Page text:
One thing I notice with bench.pdx is that two runs right after each other, same pdx, same hardware, can vary by > 10% on a test, so comparing single runs between firmware versions isn't going to give very conclusive results. Still, there do seem to be some consistent trends. Here's what I get averaging five runs each on some different configurations: 1.12.3 firmware running bench.pdx compiled with 1.12.3 pdc and 1.13.0 pdc (with pdxversion changed to 11200 in the latter case), and 1.13.0 firmware running those two and also the 1.13.0 build without the pdxversion number changed:
Percentages are relative to the 1.12.3 build on 1.12.3 firmware. I'll bump the test times up and run this again later tonight, see if the numbers come out similar.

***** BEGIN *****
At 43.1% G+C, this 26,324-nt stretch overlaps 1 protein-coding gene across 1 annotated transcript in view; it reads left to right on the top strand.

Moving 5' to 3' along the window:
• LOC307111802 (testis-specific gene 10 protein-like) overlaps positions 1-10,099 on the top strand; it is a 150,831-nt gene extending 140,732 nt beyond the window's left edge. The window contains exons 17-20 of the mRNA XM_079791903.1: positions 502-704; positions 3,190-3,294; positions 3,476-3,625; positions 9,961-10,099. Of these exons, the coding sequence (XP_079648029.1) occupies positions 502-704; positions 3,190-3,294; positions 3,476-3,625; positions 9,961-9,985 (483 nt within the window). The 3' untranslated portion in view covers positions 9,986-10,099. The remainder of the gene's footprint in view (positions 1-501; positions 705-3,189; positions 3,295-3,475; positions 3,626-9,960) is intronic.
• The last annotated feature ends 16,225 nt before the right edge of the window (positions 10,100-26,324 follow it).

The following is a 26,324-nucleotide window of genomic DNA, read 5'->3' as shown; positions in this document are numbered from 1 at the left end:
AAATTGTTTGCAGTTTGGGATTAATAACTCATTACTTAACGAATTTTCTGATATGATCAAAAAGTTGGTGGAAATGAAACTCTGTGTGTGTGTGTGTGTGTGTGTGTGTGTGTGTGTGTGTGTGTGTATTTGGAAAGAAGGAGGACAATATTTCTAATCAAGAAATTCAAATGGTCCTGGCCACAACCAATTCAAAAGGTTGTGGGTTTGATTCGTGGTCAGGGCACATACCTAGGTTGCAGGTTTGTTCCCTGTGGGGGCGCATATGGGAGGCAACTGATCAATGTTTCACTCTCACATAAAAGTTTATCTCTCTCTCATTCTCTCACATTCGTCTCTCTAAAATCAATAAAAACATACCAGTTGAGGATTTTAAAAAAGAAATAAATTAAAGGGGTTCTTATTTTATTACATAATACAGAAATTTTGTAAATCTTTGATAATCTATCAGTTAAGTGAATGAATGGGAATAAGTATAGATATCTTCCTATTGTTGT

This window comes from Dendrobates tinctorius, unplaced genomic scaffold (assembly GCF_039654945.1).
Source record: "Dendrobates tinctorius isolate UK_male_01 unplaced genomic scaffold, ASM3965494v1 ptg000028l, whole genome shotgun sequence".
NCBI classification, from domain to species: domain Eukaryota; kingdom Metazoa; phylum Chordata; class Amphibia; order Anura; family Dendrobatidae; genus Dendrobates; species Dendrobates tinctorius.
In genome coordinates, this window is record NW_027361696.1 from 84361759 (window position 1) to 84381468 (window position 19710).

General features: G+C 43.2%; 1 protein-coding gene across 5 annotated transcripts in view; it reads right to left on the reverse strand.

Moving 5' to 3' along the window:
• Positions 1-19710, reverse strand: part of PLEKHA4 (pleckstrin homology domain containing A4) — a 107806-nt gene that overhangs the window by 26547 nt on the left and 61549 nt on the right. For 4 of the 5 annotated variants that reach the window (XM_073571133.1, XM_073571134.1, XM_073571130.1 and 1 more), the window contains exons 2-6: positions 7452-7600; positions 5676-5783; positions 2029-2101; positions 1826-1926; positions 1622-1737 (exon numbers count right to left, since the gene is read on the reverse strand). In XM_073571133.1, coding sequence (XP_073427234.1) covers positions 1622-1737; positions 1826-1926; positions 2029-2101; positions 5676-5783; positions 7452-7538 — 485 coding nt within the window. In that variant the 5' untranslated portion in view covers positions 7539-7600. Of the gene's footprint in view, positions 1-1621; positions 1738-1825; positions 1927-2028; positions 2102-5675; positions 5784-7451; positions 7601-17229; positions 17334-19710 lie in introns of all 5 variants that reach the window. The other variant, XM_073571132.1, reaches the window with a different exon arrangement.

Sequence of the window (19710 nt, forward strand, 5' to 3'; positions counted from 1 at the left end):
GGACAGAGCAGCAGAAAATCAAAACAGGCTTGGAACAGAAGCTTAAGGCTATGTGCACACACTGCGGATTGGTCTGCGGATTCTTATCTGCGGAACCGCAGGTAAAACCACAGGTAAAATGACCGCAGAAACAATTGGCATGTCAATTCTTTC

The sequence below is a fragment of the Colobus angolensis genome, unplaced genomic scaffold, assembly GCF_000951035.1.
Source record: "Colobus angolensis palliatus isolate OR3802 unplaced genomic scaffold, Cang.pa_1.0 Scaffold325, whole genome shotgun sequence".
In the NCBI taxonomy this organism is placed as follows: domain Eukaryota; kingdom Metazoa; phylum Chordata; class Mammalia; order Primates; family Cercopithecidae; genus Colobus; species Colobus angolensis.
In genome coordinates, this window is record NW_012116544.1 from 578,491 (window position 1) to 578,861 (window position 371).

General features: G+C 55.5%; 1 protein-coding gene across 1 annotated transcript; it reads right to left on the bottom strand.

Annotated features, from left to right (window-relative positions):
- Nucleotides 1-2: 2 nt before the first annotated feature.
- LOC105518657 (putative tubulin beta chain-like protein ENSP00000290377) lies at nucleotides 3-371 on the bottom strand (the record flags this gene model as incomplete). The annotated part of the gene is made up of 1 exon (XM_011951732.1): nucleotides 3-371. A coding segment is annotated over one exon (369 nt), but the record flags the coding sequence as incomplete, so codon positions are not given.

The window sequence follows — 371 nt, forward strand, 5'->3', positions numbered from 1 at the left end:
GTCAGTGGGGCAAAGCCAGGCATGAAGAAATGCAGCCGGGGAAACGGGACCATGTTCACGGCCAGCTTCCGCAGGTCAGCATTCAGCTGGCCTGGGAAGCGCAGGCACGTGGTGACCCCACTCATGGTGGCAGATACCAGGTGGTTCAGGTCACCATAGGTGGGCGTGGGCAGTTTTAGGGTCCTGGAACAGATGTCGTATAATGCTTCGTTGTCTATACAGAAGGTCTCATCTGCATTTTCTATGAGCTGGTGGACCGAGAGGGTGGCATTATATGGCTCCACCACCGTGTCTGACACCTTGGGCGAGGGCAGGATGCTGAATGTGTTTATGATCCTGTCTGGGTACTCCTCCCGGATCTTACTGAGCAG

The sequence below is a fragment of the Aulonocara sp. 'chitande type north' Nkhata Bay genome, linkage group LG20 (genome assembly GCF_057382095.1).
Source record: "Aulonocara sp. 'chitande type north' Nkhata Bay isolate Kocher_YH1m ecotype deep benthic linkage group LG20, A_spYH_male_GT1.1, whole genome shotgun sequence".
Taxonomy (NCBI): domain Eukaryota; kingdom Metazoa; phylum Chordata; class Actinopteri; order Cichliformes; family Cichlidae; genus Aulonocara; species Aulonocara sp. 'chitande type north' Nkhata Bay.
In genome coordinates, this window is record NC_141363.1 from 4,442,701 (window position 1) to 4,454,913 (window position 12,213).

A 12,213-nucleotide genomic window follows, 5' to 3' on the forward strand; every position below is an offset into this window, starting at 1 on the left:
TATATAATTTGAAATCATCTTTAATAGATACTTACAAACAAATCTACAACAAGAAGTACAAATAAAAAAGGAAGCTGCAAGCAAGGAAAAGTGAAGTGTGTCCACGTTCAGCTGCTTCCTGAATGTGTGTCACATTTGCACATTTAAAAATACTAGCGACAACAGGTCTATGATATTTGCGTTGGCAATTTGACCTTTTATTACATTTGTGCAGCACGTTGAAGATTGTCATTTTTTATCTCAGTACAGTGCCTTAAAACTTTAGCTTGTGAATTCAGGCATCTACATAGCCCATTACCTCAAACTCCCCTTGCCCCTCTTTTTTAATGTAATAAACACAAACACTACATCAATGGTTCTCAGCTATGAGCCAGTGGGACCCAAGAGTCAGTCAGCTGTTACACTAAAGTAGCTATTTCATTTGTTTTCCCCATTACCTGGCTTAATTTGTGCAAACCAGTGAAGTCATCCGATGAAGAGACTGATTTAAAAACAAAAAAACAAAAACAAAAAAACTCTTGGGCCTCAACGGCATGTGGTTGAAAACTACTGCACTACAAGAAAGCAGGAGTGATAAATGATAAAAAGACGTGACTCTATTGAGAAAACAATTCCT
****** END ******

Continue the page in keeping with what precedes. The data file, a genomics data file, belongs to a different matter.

Earlier today I was working on the serial port driver, adding a ring buffer so the device can receive data faster than 64 KB/s. At one point it was testing at 250 KB/s, the next time I tested that configuration it dropped down to 200, then later it was back up to 250 again.
So I increased the test time by 10x and it didn't change the variance at all, still around 10% max, which suggests that whatever is causing it stays the same through the run and changes between runs.. Which reminds me that Lua sets a random seed for its hash function at init time. I changed that to a hardcoded seed and the runs are pretty much identical every time.
I'll port bench.pdx to C and see how it fares between 1.12.3 and 1.13.0.
Worth putting some sound API usage additionally in there since @matt s awesome test thing doesnt cover that part.
Could the sound change be the overhead of mixing left and right channels for mono device speaker? (previously it was outputting only left channel)